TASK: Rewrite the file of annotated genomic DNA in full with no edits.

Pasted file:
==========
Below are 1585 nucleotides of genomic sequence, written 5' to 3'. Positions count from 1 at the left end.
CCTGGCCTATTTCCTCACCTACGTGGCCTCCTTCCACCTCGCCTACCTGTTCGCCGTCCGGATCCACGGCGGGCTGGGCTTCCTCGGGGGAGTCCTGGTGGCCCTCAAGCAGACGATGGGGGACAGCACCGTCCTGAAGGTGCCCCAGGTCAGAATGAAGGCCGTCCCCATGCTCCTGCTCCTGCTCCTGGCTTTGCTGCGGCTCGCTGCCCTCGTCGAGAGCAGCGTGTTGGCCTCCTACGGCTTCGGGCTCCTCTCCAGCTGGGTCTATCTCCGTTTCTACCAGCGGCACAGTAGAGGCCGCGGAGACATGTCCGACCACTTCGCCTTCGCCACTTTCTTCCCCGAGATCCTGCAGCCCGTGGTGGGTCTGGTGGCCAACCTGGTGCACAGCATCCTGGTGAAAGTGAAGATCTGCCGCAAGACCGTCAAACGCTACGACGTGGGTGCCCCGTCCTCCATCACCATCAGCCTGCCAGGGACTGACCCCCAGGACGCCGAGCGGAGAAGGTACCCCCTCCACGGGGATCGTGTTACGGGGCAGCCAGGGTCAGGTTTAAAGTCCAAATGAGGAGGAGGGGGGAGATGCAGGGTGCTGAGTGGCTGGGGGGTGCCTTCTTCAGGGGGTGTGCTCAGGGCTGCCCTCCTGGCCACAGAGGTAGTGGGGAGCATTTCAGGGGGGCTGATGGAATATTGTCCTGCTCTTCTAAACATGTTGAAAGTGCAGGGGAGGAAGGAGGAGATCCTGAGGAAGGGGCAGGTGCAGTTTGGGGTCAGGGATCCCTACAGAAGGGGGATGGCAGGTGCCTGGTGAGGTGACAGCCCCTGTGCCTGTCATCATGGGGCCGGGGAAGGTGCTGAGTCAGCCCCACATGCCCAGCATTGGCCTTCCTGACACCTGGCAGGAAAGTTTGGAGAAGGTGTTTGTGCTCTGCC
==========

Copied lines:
Below are 1585 nucleotides of genomic sequence, written 5' to 3'. Positions count from 1 at the left end.
CCTGGCCTATTTCCTCACCTACGTGGCCTCCTTCCACCTCGCCTACCTGTTCGCCGTCCGGATCCACGGCGGGCTGGGCTTCCTCGGGGGAGTCCTGGTGGCCCTCAAGCAGACGATGGGGGACAGCACCGTCCTGAAGGTGCCCCAGGTCAGAATGAAGGCCGTCCCCATGCTCCTGCTCCTGCTCCTGGCTTTGCTGCGGCTCGCTGCCCTCGTCGAGAGCAGCGTGTTGGCCTCCTACGGCTTCGGGCTCCTCTCCAGCTGGGTCTATCTCCGTTTCTACCAGCGGCACAGTAGAGGCCGCGGAGACATGTCCGACCACTTCGCCTTCGCCACTTTCTTCCCCGAGATCCTGCAGCCCGTGGTGGGTCTGGTGGCCAACCTGGTGCACAGCATCCTGGTGAAAGTGAAGATCTGCCGCAAGACCGTCAAACGCTACGACGTGGGTGCCCCGTCCTCCATCACCATCAGCCTGCCAGGGACTGACCCCCAGGACGCCGAGCGGAGAAGGTACCCCCTCCACGGGGATCGTGTTACGGGGCAGCCAGGGTCAGGTTTAAAGTCCAAATGAGGAGGAGGGGGGAGATGCAGGGTGCTGAGTGGCTGGGGGGTGCCTTCTTCAGGGGGTGTGCTCAGGGCTGCCCTCCTGGCCACAGAGGTAGTGGGGAGCATTTCAGGGGGGCTGATGGAATATTGTCCTGCTCTTCTAAACATGTTGAAAGTGCAGGGGAGGAAGGAGGAGATCCTGAGGAAGGGGCAGGTGCAGTTTGGGGTCAGGGATCCCTACAGAAGGGGGATGGCAGGTGCCTGGTGAGGTGACAGCCCCTGTGCCTGTCATCATGGGGCCGGGGAAGGTGCTGAGTCAGCCCCACATGCCCAGCATTGGCCTTCCTGACACCTGGCAGGAAAGTTTGGAGAAGGTGTTTGTGCTCTGCC